A thorough medical history and physical examination are carried out to exclude other possi­ble causes for the symp­toms. Other conditions with similar symptoms need to be excluded. These include illnesses where there is a major disturbance of mood (depression or mania).

Sometimes there is a mixture of mood symp­toms and schizophrenic symptoms and the doctor may then diagnose a schizoaffective disorder.

Once schizophrenia has been diagnosed, treatment may include several approaches.

These include:

Antipsychotic medica­tions: These reduce the psychotic symptoms of schizophrenia and usually allow the person to func­tion more effectively.

However, medications do not cure schizophrenia or guarantee that there will be no further episodes.

Psychotherapy: This can help people with schizo­phrenia understand and cope with their illness and learn to sort out the real from the unreal. Family therapy may also be advised.

Group therapy: In this, the focus is on learning from the experiences of others and correcting dis­tortions and inappropriate behaviour through feed­back from other sufferers.

Coordinated specialty care (CSC)

This treatment model integrates medication, psychosocial therapies, case management, family involvement, and supported education and employment services, all aimed at reducing symptoms and improving quality of life.

The NIMH Recovery After an Initial Schizophrenia Episode (RAISE) research project seeks to fundamentally change the trajectory and prognosis of schizophrenia through coordinated specialty care treatment in the earliest stages of the disorder. 

RAISE is designed to reduce the likelihood of long-term disability that people with schizophrenia often experience and help them lead productive, independent lives.

Hospitalization: A few people may require long-term hospital care, but a short stay is more common. This can provide relief from stressful situations in a protective atmosphere, allowing restarting or adjustment of medication, and reduced pressure on the family.

Many benefits from partial hospitalization, either day care or night care. Others respond to outpatient treatment or living in a half-way house to bridge the gap between 24-hour hospitalization and independent living.

Schizophrenia often develops during the critical years when learning work skills and starting a career, so suffer­ers may lack the ability to find and perform a job.

Psychosocial treatments focus on helping people who are not acutely psychotic and include social and vocational training. This may involve learning problem-solving and self-care as well as job training and voca­tional counselling.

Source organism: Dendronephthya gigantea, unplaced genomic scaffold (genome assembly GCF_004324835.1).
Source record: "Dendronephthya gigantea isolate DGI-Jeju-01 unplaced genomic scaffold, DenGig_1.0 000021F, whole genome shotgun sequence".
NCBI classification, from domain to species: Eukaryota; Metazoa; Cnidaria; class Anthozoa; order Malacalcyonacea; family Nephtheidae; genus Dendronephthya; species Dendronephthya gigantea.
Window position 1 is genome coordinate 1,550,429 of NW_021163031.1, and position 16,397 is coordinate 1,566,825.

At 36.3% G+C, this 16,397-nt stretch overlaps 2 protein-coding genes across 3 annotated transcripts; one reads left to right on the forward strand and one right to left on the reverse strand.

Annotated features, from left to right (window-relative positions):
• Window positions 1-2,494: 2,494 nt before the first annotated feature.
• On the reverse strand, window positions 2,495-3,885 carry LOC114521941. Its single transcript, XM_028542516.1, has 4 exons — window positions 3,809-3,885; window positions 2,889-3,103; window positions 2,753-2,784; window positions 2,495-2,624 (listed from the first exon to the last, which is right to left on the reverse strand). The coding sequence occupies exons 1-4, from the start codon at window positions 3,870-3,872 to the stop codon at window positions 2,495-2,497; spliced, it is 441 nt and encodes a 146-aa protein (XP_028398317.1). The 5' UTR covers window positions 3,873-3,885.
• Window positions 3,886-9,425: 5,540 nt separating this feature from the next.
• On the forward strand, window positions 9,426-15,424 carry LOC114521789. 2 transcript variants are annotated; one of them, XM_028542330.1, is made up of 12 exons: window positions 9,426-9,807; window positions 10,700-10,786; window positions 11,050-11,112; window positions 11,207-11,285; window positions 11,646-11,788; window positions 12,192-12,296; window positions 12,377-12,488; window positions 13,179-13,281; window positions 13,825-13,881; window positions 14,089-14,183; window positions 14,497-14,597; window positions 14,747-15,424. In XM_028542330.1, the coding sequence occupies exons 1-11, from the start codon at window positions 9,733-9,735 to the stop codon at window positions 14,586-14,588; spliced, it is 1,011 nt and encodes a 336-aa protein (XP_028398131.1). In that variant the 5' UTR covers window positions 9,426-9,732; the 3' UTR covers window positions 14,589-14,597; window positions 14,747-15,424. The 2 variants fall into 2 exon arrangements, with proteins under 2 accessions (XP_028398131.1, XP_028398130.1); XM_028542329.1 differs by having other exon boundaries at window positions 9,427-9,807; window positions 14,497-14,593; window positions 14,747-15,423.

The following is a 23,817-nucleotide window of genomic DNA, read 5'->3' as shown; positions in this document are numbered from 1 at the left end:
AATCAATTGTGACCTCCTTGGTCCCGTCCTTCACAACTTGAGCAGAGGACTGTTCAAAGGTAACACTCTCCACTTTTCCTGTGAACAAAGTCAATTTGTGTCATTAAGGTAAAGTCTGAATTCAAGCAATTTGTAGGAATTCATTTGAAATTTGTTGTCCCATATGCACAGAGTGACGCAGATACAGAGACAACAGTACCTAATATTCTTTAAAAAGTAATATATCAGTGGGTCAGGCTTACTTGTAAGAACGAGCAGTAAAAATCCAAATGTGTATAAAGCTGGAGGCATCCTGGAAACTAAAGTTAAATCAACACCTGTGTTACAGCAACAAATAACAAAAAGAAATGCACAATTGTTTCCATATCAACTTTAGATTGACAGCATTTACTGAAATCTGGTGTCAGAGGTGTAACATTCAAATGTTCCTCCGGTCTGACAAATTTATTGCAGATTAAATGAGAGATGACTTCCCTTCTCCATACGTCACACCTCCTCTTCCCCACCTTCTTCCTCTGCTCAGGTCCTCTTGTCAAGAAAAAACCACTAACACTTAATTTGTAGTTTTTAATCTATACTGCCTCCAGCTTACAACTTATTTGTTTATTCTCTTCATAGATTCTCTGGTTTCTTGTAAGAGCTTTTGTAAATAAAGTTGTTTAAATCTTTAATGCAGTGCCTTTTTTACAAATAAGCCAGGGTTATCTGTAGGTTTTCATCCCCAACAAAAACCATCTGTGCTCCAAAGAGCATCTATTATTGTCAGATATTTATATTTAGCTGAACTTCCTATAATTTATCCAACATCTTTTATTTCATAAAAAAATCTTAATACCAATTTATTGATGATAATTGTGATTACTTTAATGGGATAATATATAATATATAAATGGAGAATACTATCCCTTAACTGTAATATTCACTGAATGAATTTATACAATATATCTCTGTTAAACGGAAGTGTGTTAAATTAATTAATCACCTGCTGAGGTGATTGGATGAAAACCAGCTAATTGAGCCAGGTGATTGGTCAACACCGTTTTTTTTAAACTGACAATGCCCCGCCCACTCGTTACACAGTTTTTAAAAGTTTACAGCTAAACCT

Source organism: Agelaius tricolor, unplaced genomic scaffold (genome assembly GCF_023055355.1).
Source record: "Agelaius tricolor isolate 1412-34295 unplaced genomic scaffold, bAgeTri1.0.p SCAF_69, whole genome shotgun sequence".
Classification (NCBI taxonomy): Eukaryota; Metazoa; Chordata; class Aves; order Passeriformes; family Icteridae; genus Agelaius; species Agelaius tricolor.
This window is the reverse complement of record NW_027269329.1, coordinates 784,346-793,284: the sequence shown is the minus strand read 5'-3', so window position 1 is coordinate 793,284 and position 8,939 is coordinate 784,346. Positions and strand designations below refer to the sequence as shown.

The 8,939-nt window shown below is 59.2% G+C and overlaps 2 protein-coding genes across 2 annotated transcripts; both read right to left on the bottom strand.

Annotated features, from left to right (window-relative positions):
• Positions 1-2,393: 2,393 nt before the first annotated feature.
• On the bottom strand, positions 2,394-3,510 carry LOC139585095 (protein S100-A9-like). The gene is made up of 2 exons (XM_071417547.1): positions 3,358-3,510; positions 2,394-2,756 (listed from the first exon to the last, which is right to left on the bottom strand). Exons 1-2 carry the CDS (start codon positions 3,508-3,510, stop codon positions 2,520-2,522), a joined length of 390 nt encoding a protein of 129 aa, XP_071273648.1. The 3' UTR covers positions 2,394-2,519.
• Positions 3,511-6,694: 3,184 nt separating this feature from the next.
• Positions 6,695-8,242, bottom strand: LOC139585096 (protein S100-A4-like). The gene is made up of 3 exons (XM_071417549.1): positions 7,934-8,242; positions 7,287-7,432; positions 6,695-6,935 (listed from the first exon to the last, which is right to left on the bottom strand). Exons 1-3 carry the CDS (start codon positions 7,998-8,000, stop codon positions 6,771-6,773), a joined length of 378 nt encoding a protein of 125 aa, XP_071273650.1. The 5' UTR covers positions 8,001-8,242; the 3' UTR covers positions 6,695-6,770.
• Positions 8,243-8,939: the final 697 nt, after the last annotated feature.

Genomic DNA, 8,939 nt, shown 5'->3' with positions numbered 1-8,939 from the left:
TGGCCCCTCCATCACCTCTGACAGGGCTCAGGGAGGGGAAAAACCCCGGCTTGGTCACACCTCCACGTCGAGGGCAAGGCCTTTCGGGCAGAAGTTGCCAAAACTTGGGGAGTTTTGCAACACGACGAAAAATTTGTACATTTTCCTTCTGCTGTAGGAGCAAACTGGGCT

Self-help groups are also becoming more com­mon. Members are usually ex-patients, or relatives of people with schizophre­nia, and offer continuing mutual support.

When should I see my doctor

If someone in your family exhibits bizarre behaviour, seems unable to think straight, and seems out of touch with reality, consult your doctor, who may arrange for them to see a specialist or be hospital­ized for observation.

What is the outlook for sufferers

About 25% of patients with schizophrenia re­cover completely, and do not have another attack. Many others improve in time with treatment. 

The more obvious symptoms can nearly always be con­trolled. However, many people with schizophrenia usually require long-term treatment, including medi­cation. 

Some sufferers may never be able to live totally independently.

Here are some things you can do to help

  • Get them treatment and encourage them to stay in treatment
  • Remember that their beliefs or hallucinations seem very real to them
  • Tell them that you acknowledge that everyone has the right to see things their own way
  • Be respectful, supportive, and kind without tolerating dangerous or inappropriate behavior
  • Check to see if there are any support groups in your area

Is schizophrenia dangerous

Usually not. Some acutely disturbed people may become violent, but such outbursts are infrequent when the person is taking anti-psychotic medication

Most violent crimes are not committed by schizophrenics, but there are ex­ceptions.

Those suffering from paranoid delusions, or who believe they are being commanded by an outside force to commit certain acts, may indeed be dangerous.